The Australian government under Turnbull has selected three VC management funds to administer its A$500 million (about US$375 million) Biomedical Translation Fund that is said to be Australia’s largest life sciences fund.
The three investment firms mandated to manage the government capital are – Brandon Capital Partners, OneVentures Management, and BioScience Managers – which have all been tasked to select and finance Australian start-ups in the health and medical research sector.
The capital fund is intended to boost life sciences sectors, specifically medical research projects in the advanced pre-clinal, Phase I and Phase II stages, according to a government statement.
The BTF was first pitched as part of the government’s National Innovation and Science Agenda which comprises A$250 million from the government with the remaining capital matched from the private sector.
Each manager was assigned to different portions of the fund but all three will screen investment proposals to the BTF and develop a broad portfolio of investment in Australian science and research.
Brandon Capital Partners has been appointed to manage a combined A$230 million fund, comprising A$115 million from the Commonwealth and A$115 million in private capital, which is contributed from Australian biotech giant CSL.
According to Brandon Capital, they will invest its $230 million through Australia’s largest life sciences fund, the new MRCF BTF fund which is occupied by a range of private investors including biotechnology firm CSL and superannuation funds AustralianSuper, Hesta, Statewide and HostPlus.
This would be the first time for the industry to have access to the sort of funds that it needed to supercharge it to the next stage. For as companies get into phase-two, instead of selling them, VCs now have the viable option and transformative capacity to support them into the next phase.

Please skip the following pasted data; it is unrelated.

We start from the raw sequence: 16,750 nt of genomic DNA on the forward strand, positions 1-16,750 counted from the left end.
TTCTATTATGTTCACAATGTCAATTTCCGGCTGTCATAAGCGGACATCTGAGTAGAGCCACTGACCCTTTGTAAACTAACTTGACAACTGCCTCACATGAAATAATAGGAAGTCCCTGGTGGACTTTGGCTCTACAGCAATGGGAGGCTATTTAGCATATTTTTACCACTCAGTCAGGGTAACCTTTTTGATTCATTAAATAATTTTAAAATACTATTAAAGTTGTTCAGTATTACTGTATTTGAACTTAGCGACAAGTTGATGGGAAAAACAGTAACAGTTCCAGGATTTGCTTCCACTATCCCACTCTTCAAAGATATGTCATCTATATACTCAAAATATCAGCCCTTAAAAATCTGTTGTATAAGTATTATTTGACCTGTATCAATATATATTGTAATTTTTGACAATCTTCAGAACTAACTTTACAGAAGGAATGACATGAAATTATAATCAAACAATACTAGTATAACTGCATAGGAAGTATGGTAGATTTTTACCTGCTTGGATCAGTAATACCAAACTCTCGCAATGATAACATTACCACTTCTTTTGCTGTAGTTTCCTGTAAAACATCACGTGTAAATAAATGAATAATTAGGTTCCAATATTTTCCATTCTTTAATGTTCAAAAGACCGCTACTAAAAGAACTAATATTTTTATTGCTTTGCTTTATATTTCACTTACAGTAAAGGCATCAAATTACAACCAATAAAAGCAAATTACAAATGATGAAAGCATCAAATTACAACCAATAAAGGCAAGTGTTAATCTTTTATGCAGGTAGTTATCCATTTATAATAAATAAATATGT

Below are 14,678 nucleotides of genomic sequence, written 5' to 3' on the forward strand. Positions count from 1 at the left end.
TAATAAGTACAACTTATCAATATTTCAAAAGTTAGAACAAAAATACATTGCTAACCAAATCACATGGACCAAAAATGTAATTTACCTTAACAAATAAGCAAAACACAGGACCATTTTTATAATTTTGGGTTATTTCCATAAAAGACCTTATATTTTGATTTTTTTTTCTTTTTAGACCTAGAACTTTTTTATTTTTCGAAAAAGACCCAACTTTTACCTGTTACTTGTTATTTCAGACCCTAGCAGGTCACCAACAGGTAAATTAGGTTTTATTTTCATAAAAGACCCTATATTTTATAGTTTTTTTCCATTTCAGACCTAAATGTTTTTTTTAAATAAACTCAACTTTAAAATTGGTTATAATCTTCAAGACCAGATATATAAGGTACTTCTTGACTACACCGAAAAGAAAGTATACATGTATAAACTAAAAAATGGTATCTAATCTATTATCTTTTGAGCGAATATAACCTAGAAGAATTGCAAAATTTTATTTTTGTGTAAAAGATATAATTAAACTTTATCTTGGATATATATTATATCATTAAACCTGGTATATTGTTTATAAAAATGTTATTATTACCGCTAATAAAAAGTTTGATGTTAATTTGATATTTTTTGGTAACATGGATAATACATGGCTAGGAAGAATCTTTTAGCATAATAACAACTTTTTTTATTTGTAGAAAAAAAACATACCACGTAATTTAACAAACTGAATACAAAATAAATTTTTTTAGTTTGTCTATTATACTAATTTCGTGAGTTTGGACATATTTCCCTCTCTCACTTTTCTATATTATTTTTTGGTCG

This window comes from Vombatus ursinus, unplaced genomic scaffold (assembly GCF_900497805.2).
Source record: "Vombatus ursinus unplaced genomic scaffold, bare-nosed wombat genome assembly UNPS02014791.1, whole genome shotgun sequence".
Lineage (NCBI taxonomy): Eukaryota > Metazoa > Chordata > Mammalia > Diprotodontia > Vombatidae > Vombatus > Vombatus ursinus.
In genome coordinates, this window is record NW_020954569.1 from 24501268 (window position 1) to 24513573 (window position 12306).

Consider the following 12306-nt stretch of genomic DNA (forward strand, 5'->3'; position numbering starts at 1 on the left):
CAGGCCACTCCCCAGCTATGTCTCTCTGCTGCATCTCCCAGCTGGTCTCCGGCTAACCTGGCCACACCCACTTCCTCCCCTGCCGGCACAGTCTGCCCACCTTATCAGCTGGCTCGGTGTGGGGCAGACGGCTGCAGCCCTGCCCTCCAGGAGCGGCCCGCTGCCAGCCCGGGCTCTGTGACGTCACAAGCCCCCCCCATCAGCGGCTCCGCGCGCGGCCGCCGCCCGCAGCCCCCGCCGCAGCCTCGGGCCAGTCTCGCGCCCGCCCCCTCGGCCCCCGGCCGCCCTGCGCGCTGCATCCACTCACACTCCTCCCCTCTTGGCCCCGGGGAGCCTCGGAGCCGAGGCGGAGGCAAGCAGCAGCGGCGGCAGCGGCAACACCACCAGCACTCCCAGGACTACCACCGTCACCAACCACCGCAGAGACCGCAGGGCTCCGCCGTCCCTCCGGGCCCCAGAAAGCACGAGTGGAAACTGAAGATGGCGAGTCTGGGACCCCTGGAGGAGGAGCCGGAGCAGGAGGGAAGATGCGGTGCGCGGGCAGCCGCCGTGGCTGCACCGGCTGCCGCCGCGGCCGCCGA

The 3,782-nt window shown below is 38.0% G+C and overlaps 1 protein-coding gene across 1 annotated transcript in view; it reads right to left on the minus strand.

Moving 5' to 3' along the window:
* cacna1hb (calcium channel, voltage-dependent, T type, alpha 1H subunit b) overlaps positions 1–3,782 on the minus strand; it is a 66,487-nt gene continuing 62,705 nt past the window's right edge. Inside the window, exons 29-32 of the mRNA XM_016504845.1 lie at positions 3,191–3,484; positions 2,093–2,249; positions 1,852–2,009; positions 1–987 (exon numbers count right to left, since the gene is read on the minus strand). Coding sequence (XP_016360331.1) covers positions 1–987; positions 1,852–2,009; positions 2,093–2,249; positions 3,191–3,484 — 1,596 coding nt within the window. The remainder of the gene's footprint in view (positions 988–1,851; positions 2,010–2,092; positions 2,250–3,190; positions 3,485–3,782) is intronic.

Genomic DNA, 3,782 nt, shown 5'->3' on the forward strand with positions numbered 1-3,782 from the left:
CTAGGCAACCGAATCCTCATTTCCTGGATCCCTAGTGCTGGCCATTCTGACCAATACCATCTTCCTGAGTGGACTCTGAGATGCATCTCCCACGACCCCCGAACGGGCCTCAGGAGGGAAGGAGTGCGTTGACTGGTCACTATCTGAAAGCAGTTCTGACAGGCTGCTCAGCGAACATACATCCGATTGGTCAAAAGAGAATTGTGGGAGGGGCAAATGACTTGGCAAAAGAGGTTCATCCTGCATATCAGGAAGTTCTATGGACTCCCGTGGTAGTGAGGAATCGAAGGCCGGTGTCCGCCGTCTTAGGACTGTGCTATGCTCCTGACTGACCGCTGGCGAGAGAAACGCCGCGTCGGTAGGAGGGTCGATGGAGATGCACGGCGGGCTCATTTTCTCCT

“On all measures, Australia has one of the world’s leading biomedical research industries, but unfortunately, too often, we see promising discoveries leave our shores early in development, with little value returned to the country,” the managing director of Brandon Capital, Dr. Chris Nave said.
“The size of the MRCF BTF provides the opportunity for these technologies in Australia to be developed to much later stages, and in some cases to even make it through to the market,” he adds.
Under his leadership, the MRCF BTF fund will invest in maturing technologies that have progressed to clinical studies. The VC is also expected to make its first investments in early 2017.
“The government has made a bold decision,” said Dr. Chris Nave. “Rather than spreading the money around and pleasing people, it has chosen to make sure it’s applied in a way that is going to grow the industry by choosing three funds.”
Meanwhile, OneVentures and BioScience Managers are to manage the combined Commonwealth and private capital commitments of A$170 million and A$100 million respectively.
On OneVentures Management side, the company said its fund would be open for business in January and would be looking to make initial investments in the first half of the year, investing $10m-$20m in each individual company.
The investment criteria for OneVentures’ fund is that a company’s innovation has reached clinical proof of concept, with phase-one or equivalent trial results; have a clear commercial, regulatory and reimbursement pathway; and clear value inflection and exit points on deal entry. It is looking for companies commercializing medical devices, drugs in clinical development or diagnostics.
On the other hand, Jeremy Curnock Cook, the managing director of BioScience Managers said, “What is required is not just more money but an investment approach that ensures that companies can access the right people and expertise to give their biomedical innovation the best chance to succeed in a highly competitive world market.”
“We really need to ensure that the next generation of companies like Cochlear, Resmed and CSL can grow and flourish from Australia and become international champions, and this investment capital will certainly go a long way to ensuring that,” he adds.
Mr. Curnock Cook also noted that it was important to remember that the money was not a handout, highlighting that the federal government was rightly expecting to achieve a good financial return on its investment on behalf of taxpayers.
By Vivian Foo, Unicorn Media